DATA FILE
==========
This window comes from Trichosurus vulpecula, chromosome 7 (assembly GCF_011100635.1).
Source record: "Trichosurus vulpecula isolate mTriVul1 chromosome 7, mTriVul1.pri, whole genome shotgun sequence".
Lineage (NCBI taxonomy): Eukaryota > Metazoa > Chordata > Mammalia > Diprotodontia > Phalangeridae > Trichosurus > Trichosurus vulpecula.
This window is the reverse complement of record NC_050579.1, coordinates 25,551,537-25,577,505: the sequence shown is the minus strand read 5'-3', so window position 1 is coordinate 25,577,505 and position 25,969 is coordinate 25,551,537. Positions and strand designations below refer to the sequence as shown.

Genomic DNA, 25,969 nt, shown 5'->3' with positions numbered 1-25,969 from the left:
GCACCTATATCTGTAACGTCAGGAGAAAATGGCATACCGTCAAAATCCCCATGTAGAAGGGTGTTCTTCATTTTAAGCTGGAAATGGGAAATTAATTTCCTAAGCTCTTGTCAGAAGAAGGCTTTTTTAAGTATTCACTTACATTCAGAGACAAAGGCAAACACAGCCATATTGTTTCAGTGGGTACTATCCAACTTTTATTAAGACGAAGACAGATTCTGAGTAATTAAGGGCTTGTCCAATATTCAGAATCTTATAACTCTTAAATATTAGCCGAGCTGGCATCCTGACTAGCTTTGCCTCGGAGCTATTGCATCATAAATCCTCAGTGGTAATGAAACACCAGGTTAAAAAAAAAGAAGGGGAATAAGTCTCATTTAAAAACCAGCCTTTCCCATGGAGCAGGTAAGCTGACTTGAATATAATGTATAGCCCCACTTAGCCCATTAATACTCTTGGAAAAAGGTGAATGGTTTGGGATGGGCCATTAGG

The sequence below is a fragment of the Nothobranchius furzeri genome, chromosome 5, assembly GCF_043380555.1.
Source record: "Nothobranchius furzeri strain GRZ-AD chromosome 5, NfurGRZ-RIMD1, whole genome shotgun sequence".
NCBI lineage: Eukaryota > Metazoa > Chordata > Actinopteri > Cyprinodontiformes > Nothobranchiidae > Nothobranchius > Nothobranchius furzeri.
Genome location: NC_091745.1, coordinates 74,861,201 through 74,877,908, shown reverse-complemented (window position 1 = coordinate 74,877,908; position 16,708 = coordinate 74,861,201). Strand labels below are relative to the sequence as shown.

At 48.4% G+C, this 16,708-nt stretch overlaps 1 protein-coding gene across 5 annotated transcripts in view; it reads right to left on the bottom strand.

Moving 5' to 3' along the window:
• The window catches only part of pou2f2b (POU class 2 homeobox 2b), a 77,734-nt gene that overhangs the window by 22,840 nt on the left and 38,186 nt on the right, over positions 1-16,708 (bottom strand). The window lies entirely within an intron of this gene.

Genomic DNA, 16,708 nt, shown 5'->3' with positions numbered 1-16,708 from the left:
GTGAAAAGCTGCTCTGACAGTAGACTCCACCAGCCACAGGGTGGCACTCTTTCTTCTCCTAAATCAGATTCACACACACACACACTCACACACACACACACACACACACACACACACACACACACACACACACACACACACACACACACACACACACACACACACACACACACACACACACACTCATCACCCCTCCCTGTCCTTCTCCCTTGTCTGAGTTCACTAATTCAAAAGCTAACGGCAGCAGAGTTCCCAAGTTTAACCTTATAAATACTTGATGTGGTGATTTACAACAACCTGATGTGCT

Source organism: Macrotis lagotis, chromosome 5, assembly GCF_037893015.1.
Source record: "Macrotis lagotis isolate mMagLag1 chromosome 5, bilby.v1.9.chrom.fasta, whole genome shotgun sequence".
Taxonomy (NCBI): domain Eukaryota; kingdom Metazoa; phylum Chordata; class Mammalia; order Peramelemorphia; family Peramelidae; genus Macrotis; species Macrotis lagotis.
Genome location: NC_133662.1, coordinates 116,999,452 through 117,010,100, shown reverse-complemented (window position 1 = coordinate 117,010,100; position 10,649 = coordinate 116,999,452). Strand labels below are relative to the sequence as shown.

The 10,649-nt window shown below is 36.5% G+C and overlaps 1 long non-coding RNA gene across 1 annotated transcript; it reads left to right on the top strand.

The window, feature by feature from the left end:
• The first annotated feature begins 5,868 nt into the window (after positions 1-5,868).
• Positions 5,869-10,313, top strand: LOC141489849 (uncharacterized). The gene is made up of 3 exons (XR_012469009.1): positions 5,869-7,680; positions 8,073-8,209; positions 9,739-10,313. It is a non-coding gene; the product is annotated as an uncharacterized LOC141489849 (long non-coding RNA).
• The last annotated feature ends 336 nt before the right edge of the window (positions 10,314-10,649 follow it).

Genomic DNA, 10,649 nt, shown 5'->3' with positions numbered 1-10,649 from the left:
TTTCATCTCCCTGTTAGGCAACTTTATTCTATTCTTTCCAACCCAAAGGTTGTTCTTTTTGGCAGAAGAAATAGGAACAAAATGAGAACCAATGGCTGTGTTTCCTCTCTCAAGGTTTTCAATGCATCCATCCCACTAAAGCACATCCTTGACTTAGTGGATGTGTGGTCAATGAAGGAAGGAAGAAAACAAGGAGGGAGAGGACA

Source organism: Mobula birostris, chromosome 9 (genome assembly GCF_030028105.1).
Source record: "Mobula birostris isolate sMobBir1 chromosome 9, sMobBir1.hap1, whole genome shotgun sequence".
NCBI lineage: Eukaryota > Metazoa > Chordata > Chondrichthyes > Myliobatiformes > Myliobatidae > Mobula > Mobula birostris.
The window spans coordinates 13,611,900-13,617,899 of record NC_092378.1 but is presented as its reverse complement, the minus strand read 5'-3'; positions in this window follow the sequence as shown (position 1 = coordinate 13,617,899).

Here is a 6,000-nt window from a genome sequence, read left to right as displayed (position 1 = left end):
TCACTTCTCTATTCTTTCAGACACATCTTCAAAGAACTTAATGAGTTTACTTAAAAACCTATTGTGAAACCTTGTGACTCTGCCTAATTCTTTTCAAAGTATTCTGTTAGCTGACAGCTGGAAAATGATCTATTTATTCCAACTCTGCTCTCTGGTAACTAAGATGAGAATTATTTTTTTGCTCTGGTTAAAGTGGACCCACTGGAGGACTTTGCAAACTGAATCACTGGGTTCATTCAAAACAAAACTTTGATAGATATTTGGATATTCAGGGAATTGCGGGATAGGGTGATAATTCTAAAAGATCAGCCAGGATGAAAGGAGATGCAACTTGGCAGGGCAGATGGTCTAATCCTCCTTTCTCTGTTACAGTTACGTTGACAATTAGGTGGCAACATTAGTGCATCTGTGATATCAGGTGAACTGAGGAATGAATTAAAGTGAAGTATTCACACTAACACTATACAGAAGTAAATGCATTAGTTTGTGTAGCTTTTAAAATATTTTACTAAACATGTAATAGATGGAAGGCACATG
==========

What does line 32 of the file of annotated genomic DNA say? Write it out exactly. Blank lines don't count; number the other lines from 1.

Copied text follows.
TCACTTCTCTATTCTTTCAGACACATCTTCAAAGAACTTAATGAGTTTACTTAAAAACCTATTGTGAAACCTTGTGACTCTGCCTAATTCTTTTCAAAGTATTCTGTTAGCTGACAGCTGGAAAATGATCTATTTATTCCAACTCTGCTCTCTGGTAACTAAGATGAGAATTATTTTTTTGCTCTGGTTAAAGTGGACCCACTGGAGGACTTTGCAAACTGAATCACTGGGTTCATTCAAAACAAAACTTTGATAGATATTTGGATATTCAGGGAATTGCGGGATAGGGTGATAATTCTAAAAGATCAGCCAGGATGAAAGGAGATGCAACTTGGCAGGGCAGATGGTCTAATCCTCCTTTCTCTGTTACAGTTACGTTGACAATTAGGTGGCAACATTAGTGCATCTGTGATATCAGGTGAACTGAGGAATGAATTAAAGTGAAGTATTCACACTAACACTATACAGAAGTAAATGCATTAGTTTGTGTAGCTTTTAAAATATTTTACTAAACATGTAATAGATGGAAGGCACATG